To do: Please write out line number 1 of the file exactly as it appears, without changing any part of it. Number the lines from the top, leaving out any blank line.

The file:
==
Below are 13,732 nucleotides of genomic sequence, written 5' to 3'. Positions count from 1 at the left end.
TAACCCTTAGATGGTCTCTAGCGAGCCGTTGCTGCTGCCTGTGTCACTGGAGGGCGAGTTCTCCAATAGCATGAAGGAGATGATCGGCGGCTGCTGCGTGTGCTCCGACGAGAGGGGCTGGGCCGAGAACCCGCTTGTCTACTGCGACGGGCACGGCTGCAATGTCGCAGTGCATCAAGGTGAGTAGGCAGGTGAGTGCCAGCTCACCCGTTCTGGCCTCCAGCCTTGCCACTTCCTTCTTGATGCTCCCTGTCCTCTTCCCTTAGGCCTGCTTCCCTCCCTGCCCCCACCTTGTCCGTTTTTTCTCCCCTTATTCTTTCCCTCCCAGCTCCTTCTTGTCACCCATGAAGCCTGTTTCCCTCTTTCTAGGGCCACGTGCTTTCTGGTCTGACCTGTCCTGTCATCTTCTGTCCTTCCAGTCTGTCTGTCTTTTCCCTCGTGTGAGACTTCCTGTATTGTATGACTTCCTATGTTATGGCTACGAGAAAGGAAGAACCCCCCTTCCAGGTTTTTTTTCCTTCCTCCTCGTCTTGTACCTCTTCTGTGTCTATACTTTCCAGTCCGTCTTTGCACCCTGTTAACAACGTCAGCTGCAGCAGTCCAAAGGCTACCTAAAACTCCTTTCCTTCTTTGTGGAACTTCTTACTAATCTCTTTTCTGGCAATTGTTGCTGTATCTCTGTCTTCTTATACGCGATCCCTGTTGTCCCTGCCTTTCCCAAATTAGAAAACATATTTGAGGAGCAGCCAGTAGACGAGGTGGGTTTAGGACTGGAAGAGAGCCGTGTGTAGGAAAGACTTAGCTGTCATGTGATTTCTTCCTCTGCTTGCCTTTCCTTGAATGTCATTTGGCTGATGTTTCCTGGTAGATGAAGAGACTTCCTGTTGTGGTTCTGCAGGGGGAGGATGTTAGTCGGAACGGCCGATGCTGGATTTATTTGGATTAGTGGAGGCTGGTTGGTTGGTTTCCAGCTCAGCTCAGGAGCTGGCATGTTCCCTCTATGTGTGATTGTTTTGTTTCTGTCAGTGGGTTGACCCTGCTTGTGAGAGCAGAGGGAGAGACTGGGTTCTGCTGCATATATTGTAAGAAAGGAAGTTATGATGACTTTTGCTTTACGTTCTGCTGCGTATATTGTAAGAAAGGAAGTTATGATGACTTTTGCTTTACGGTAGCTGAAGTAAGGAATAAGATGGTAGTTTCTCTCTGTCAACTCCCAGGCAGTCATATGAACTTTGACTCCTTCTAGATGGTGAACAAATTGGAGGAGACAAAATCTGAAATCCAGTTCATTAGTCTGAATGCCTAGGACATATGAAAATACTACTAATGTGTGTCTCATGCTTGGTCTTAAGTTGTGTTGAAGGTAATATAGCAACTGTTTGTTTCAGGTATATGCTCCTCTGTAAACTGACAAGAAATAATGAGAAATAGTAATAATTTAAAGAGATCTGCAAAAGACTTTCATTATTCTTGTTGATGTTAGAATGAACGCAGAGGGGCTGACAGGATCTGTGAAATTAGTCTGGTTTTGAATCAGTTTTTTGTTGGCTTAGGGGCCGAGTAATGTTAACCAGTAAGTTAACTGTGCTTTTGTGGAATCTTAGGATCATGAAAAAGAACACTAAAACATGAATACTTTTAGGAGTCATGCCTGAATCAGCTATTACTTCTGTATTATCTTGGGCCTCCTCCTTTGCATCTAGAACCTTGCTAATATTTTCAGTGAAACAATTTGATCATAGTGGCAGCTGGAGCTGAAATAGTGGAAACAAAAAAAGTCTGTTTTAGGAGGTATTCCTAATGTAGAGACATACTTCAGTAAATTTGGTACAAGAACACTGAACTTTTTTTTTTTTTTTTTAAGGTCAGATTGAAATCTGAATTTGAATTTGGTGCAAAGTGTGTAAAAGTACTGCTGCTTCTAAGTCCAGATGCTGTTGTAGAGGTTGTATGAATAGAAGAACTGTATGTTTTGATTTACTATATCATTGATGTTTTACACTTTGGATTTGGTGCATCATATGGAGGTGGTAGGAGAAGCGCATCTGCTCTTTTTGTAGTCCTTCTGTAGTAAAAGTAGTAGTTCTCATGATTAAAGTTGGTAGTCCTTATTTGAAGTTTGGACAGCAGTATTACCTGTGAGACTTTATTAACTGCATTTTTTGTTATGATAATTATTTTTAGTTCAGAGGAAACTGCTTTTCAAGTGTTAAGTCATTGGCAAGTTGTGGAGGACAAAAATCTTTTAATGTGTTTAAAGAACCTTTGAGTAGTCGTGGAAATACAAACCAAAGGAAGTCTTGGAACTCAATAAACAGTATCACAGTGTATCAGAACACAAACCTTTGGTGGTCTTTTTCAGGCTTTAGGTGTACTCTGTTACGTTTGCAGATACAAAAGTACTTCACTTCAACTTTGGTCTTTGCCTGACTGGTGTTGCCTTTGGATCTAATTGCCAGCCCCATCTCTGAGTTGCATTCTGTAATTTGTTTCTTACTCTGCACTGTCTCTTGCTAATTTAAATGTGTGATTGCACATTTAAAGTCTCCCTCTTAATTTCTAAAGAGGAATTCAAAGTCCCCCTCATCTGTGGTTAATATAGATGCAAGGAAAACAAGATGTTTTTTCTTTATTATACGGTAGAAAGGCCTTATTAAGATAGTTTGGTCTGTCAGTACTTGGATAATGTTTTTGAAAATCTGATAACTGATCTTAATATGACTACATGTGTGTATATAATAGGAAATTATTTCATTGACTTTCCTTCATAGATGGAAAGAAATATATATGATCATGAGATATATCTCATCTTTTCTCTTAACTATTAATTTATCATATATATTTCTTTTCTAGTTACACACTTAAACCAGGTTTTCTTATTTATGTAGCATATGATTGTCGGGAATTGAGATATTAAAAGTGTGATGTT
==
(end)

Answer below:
Below are 13,732 nucleotides of genomic sequence, written 5' to 3'. Positions count from 1 at the left end.